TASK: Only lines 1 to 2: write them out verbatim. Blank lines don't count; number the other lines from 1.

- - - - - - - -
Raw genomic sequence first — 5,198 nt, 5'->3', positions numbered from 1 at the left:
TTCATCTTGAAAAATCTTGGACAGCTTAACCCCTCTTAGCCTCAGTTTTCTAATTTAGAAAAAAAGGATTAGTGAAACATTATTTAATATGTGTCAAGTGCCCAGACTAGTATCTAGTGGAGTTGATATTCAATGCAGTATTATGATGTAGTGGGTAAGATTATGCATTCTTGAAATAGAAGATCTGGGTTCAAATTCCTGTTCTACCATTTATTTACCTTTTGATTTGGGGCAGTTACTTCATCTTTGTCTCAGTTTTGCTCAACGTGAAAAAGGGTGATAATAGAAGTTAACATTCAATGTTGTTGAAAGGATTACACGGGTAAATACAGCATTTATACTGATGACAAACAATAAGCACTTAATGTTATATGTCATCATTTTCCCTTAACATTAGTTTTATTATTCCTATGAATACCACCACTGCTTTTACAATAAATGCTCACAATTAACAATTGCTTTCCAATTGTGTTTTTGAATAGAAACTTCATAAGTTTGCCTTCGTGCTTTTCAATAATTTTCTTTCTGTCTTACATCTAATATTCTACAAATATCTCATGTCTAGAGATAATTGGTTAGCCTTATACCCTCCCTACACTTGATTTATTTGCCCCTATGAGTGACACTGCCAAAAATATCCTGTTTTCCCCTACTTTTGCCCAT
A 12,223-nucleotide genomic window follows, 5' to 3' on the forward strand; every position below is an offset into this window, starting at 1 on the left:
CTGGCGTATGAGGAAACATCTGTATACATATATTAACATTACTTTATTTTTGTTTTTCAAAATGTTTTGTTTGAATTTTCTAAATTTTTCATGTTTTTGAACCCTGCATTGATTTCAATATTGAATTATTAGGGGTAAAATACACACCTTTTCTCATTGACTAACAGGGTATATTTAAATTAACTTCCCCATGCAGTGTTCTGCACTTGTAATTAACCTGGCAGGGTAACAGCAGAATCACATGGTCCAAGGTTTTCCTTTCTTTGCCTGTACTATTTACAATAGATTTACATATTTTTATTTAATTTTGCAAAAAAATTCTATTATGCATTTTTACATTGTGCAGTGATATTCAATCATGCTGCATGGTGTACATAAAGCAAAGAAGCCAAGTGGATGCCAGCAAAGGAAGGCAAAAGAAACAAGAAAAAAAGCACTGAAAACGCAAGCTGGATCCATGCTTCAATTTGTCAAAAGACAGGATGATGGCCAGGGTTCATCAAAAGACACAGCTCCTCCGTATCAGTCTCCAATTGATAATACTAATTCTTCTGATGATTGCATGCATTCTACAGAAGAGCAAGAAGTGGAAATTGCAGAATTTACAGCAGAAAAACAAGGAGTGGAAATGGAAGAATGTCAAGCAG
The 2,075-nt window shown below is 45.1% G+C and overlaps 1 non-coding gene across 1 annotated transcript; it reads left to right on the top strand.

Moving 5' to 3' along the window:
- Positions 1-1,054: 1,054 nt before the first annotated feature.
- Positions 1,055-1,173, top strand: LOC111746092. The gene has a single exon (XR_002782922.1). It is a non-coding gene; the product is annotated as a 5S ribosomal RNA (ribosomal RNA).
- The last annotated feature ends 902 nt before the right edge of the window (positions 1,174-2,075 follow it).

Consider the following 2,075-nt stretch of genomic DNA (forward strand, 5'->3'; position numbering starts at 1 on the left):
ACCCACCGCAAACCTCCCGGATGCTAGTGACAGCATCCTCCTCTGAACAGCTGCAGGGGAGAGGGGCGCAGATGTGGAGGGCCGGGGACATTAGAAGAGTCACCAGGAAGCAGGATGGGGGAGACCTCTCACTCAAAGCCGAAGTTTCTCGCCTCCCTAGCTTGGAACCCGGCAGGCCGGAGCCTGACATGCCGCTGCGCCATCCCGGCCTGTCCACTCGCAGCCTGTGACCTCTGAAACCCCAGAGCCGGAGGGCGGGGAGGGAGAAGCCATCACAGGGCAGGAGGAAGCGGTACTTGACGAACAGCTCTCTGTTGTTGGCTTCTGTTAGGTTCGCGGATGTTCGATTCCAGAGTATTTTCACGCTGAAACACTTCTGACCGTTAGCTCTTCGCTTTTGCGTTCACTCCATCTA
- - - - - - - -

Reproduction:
Raw genomic sequence first — 5,198 nt, 5'->3', positions numbered from 1 at the left:
TTCATCTTGAAAAATCTTGGACAGCTTAACCCCTCTTAGCCTCAGTTTTCTAATTTAGAAAAAAAGGATTAGTGAAACATTATTTAATATGTGTCAAGTGCCCAGACTAGTATCTAGTGGAGTTGATATTCAATGCAGTATTATGATGTAGTGGGTAAGATTATGCATTCTTGAAATAGAAGATCTGGGTTCAAATTCCTGTTCTACCATTTATTTACCTTTTGATTTGGGGCAGTTACTTCATCTTTGTCTCAGTTTTGCTCAACGTGAAAAAGGGTGATAATAGAAGTTAACATTCAATGTTGTTGAAAGGATTACACGGGTAAATACAGCATTTATACTGATGACAAACAATAAGCACTTAATGTTATATGTCATCATTTTCCCTTAACATTAGTTTTATTATTCCTATGAATACCACCACTGCTTTTACAATAAATGCTCACAATTAACAATTGCTTTCCAATTGTGTTTTTGAATAGAAACTTCATAAGTTTGCCTTCGTGCTTTTCAATAATTTTCTTTCTGTCTTACATCTAATATTCTACAAATATCTCATGTCTAGAGATAATTGGTTAGCCTTATACCCTCCCTACACTTGATTTATTTGCCCCTATGAGTGACACTGCCAAAAATATCCTGTTTTCCCCTACTTTTGCCCAT